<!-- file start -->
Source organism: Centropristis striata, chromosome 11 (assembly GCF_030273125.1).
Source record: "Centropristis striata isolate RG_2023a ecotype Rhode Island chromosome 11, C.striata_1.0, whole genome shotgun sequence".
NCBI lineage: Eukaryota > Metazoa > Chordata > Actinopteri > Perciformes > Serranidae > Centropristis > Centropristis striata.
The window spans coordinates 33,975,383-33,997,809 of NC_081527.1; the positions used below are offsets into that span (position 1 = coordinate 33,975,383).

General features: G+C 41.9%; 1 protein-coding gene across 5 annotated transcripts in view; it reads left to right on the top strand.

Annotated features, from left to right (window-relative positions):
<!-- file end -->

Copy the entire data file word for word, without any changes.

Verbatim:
Source organism: Centropristis striata, chromosome 11 (assembly GCF_030273125.1).
Source record: "Centropristis striata isolate RG_2023a ecotype Rhode Island chromosome 11, C.striata_1.0, whole genome shotgun sequence".
NCBI lineage: Eukaryota > Metazoa > Chordata > Actinopteri > Perciformes > Serranidae > Centropristis > Centropristis striata.
The window spans coordinates 33,975,383-33,997,809 of NC_081527.1; the positions used below are offsets into that span (position 1 = coordinate 33,975,383).

General features: G+C 41.9%; 1 protein-coding gene across 5 annotated transcripts in view; it reads left to right on the top strand.

Annotated features, from left to right (window-relative positions):